Health officials are warning of severe financial pressures in local NHS budgets.
The NHS North Tyneside Clinical Commissioning Group (CCG) is facing a deficit of £14.3m in their 2015/16 budget.
The group, the statutory health body responsible for planning and commissioning NHS healthcare and health outcomes for people living in North Tyneside, outlined the issue at a meeting on Tuesday, August 25.
In the 2014/15 financial year, the group – which is made up of 29 local GP practices – reported a deficit of £6.4m.
But that figure has increased this financial year due to further pressures and repayment of the previous deficit.
Dr John Matthews, a local GP and Chair of NHS North Tyneside CCG, said: “Since we warned of the situation earlier in the year, we have put in place a detailed financial review and a series of measures to save up to £17m in 2015/16.
There are tough choices ahead, but we are committed to providing high quality healthcare in a sustainable wayDr John Matthews, a local GP and Chair of NHS North Tyneside CCG
“In the meantime, the pressures have continued to grow, due to a combination of issues including an increased number of patients attending our local hospitals and receiving care which is higher than other areas nationally, and a growing elderly population who need additional community-based care for complex health needs.
“This means that we are spending more money than we have allocated for the needs of our local population and not getting the best value for taxpayers’ money.
“The CCG has been proactive in working with our GP members to develop a financial recovery plan, and NHS England is working with us to monitor our plans more closely so that together we can ensure we achieve financial balance.
“An important part of the solution is to make more use of existing community and primary care services and to develop these as an alternative to attending hospital – these changes will bring substantial cost savings, but they are a longer term solution and will take time to implement.
“We also have initiatives that will improve patient care by ensuring that patients receive their care by accessing the most appropriate services as opposed to more expensive inappropriate services.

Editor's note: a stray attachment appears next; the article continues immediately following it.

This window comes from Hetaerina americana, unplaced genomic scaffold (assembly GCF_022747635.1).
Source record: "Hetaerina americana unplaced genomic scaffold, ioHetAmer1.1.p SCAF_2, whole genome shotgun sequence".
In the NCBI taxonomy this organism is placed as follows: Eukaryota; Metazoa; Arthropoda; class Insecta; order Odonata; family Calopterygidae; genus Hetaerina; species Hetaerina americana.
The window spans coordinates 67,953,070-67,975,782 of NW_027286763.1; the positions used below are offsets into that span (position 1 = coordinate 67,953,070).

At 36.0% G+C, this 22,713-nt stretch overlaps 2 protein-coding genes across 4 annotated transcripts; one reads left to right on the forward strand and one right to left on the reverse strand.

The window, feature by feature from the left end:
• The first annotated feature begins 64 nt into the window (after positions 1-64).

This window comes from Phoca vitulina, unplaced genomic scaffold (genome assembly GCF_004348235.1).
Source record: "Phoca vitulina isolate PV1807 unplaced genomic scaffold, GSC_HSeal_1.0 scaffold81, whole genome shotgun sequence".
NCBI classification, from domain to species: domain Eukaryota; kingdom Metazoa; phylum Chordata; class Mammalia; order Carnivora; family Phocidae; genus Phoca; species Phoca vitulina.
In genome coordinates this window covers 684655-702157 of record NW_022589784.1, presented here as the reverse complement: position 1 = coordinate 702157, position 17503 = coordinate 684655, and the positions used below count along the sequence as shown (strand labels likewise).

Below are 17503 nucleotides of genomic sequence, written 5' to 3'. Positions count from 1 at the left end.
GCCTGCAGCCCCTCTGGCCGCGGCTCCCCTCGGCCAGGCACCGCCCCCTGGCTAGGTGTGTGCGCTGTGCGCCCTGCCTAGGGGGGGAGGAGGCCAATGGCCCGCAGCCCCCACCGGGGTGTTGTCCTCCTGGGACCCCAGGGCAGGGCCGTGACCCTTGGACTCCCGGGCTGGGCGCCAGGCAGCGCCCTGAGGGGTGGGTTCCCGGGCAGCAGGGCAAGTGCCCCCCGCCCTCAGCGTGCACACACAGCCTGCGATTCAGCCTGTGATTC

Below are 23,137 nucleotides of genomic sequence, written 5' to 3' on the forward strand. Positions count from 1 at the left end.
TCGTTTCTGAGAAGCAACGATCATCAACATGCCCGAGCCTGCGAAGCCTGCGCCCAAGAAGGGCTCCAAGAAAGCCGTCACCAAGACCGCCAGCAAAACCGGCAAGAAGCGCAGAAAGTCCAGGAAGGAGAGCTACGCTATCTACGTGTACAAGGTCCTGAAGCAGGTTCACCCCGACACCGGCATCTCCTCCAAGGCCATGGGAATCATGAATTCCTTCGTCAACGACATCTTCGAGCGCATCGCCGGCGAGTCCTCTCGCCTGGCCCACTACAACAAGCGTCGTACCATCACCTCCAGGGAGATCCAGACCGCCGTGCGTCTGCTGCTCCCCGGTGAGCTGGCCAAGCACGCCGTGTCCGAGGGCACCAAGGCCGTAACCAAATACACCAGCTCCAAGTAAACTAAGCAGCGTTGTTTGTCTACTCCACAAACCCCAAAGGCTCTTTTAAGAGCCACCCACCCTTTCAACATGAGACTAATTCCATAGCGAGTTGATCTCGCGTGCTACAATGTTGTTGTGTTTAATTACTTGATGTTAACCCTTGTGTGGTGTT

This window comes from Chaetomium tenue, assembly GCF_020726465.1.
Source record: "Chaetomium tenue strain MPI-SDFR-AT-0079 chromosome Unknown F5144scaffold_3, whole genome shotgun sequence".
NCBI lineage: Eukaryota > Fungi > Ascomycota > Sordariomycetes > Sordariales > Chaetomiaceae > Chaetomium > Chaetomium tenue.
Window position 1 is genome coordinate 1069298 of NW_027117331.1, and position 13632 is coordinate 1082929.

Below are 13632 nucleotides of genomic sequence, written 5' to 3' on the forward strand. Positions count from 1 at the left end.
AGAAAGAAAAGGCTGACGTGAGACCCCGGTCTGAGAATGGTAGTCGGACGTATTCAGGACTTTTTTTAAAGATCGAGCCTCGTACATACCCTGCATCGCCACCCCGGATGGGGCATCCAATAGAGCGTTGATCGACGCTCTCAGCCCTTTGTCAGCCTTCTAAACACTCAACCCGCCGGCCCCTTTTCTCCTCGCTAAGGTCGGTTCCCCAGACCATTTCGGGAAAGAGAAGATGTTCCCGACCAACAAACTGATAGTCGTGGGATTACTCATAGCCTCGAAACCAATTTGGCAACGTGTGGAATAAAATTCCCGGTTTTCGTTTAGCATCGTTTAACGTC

“We also have other schemes which will reduce inefficiency and waste with no or minimal impact on patient care.
“Nevertheless we have a duty to deliver health care services within our budget allocation and so if our schemes do not deliver sufficient savings, we will then need to look at other areas of expenditure which may impact on the services currently available.
“There are tough choices ahead, but we are committed to providing high quality healthcare in a sustainable way.
“The people of North Tyneside can help this situation by thinking carefully about using the right health service for their needs.
“That means treating common illnesses at home with advice from a local pharmacist, seeing your GP for most health needs and only using A&E for life threatening and emergency situations.
“We have brought in an experienced director to develop and support us to deliver our recovery plan.
“We are fortunate to have excellent health and care services in North Tyneside, and levels of satisfaction are among the highest in the country.
“Our challenge now is to maintain that quality while making sure it is sustainable for the long term.
“This is particularly relevant for the four per cent of our population on whom we spend 50 per cent of the local health budget.
“We are working on a project called New Models of Care which is designed to meet the needs of this group, most of whom are frail and elderly.”